Jonathan Hoffmann is Chief Operating Officer at Project Syndicate. According to the website Project Syndicate produces and delivers original, high-quality commentaries to a global audience. Their membership includes over 500 media outlets in 156 countries. As Jonathan Hoffmann said “The underlined mission behind Project Syndicate is that we are dedicated to trying to host a global debate about key issues shaping our world. The content we focus on is serious in nature: economics, politics, world affairs, health development, science, technology.” Organization believes “… the entire world deserves access to its greatest minds. Our mission is to reach those without this opportunity”.
3.2 Nina Fasciaux
Nina Fasciaux is an Europe Manager & International coordinator for the Solutions Journalism Network. She is the author of the book Nomade des mers, les escales de l’innovation, a world tour of low-tech solutions to basic needs. She has trained hundreds of journalists in multiple countries.
At the Prague Media Point conference her session is about How to report in (and on) a polarized world without making everything worse? Her topic has a background in the work of her colleague from Solutions Journalism Network, Amanda Riley. She is an investigative reporter, who after the 2016 elections in the U.S. have felt that she didn’t listen to all the people voting for Trump. She started to do some research about how conflict media area experts in mediation can offer tools that journalists could learn from when it comes to listening better and embracing the nuances that make a story.
One thing she finds out is that traditional journalism doesn’t work to cover conflicts, because it’s a binary basis and you have two sides of the story. One is for, one is against. We simplify when we tell the stories of polarizing issues that way. And so how we can better embrace the nuances and move away that one side – one side or he said/she said of the story. My session is really about learning from her research the Solutions Journalism Network did to support journalists in exploring the new tools. So we have built a curriculum which is called “Complicative the narratives” based on listening better, bracing complexity, understanding underneath the problem. Really about what can we understand that is more complex from what we can see and hear.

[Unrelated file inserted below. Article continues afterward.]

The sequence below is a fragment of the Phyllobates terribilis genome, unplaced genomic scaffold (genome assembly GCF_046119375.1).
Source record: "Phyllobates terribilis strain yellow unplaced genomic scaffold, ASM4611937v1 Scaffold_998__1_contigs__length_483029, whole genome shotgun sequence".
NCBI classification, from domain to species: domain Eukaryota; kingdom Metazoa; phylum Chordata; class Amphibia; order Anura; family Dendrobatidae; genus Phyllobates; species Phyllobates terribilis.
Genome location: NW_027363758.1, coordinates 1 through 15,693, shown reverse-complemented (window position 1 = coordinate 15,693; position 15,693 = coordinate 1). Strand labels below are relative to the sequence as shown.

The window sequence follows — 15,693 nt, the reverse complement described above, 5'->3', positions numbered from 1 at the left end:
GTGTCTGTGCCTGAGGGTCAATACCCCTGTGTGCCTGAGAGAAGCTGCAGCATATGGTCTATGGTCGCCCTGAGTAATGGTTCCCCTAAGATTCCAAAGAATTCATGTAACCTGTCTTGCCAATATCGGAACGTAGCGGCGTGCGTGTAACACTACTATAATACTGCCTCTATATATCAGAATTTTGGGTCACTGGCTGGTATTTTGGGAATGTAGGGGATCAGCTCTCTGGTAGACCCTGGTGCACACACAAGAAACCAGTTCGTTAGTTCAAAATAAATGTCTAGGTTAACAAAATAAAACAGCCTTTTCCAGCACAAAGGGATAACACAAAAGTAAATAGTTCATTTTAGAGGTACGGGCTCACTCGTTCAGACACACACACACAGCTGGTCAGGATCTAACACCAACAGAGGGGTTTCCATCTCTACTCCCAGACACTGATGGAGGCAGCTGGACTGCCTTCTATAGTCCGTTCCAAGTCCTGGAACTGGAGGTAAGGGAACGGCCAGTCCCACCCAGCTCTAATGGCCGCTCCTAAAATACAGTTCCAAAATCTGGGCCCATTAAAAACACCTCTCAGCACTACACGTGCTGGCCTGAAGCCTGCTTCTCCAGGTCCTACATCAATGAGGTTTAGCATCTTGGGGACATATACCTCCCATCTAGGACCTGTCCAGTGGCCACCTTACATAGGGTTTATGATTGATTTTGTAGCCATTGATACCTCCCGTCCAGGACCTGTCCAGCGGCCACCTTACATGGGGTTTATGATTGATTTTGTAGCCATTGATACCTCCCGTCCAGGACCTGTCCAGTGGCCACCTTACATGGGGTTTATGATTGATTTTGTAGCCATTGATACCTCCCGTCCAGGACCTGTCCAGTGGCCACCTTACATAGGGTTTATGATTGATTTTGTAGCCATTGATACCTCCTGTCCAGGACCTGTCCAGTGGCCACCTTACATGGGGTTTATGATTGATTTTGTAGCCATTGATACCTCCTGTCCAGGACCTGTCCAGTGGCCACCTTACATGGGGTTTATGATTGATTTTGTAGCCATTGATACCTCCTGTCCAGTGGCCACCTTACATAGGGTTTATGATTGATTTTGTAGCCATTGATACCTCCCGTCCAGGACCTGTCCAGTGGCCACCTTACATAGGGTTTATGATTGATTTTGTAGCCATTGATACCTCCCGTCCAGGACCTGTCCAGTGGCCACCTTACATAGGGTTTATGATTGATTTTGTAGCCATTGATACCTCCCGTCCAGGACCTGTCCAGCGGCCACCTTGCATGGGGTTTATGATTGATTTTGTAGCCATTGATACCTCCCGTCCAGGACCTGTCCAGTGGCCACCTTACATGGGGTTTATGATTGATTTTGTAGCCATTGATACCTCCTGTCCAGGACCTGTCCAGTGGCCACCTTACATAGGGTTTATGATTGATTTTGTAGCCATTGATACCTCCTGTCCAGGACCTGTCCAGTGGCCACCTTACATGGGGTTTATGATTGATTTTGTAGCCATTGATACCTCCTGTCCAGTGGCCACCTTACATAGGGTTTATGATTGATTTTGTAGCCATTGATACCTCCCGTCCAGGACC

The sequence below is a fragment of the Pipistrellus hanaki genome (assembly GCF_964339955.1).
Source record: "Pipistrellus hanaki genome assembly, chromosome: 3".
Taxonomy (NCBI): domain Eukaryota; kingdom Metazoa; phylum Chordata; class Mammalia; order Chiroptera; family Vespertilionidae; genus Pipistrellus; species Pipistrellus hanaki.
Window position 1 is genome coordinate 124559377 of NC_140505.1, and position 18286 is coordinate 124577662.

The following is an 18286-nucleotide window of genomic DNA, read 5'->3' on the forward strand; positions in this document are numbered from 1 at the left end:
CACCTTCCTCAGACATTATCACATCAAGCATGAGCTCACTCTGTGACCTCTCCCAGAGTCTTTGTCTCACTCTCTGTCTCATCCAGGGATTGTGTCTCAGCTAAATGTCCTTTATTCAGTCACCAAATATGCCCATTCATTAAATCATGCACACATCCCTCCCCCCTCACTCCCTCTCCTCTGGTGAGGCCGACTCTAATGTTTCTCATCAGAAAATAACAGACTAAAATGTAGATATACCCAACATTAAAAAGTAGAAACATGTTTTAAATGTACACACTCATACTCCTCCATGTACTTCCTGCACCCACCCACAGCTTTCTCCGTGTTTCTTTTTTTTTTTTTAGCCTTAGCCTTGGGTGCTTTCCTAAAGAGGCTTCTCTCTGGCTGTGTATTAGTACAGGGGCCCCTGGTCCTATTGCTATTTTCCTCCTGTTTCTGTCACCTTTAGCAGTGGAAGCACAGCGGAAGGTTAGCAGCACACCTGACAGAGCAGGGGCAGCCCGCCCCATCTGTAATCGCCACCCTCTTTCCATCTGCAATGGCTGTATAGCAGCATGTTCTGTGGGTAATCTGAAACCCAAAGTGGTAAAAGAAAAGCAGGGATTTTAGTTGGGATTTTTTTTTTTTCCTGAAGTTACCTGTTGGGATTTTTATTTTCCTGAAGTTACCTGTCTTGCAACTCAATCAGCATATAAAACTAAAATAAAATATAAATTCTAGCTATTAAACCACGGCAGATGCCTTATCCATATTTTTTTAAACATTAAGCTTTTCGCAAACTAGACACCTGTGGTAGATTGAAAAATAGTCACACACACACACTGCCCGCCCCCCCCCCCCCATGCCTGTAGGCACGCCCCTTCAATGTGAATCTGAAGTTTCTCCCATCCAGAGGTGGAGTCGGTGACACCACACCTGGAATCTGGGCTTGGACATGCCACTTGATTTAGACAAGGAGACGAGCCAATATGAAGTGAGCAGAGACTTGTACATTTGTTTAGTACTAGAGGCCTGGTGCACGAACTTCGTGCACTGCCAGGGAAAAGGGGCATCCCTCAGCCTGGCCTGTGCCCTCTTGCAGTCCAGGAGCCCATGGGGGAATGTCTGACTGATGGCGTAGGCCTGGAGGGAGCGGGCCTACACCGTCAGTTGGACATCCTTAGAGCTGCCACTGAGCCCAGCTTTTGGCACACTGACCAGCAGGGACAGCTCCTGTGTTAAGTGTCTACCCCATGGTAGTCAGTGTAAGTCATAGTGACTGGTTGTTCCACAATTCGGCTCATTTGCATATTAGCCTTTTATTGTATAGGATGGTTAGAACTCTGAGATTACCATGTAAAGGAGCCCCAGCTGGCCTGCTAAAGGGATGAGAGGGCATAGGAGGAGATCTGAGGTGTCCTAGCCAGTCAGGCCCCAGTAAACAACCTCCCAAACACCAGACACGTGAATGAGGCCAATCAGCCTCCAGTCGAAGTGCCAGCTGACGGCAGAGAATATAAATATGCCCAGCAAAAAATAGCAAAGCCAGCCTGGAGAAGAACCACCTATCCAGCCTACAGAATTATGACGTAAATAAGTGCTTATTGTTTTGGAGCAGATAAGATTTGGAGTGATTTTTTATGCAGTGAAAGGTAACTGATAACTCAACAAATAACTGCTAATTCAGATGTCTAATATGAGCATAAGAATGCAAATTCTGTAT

She admitted that young journalists, who are taking the first steps in journalism should ask relevant questions and have an agenda really set. Her advice to them:
“I think, on some topics it’s important to lose control over that
[asking prepared questions]
and really commit to listen instead of commit to ask questions. Because often when you do this, you will have the real information unique. By losing control what question to ask, sometimes you get to an information that other journalists don’t have access to. So that’s one advice I will give to young journalists. It’s good to know what question to ask and where you want to bring your interviewee to, but it’s also good sometimes to just sit and listen.”
3.3 Lisa Essex & Karin Wahl-Jorgensen & Simona Fendrychová
Another important person we interviewed was Lisa Essex. She has worked as a Media Development Advisor and Trainer for many years. Her main focus in her career is the problem of the work of journalists with the LGBT community and information on this topic. We were struck by her courage and modernity in questions which are related to a such complicated and complex problem. Lisa Essex organizes trainings for journalists and writes numerous media guides to help the LGBT community function better in journalism and the news sphere. The fourth person we had an opportunity to interview was Karin Wahl-Jorgensen. She is a distinguished professor at the Cardiff School of Journalism, Media and Culture. Her current specialization is the adaptation of media and journalists to work during the Covid-19 Pandemic. She has also written many books about the connection between the public, politics and emotions. The most recent interview we did was with Simona Fendrychová. She is a young journalist from Prague whose goal is to educate the world about the problems of global warming. Unfortunately now, against the background of Covid-19, this topic has become much less developed and discussed, but Simona does not give up. She insists that this topic is no less important and relevant now than the world pandemic.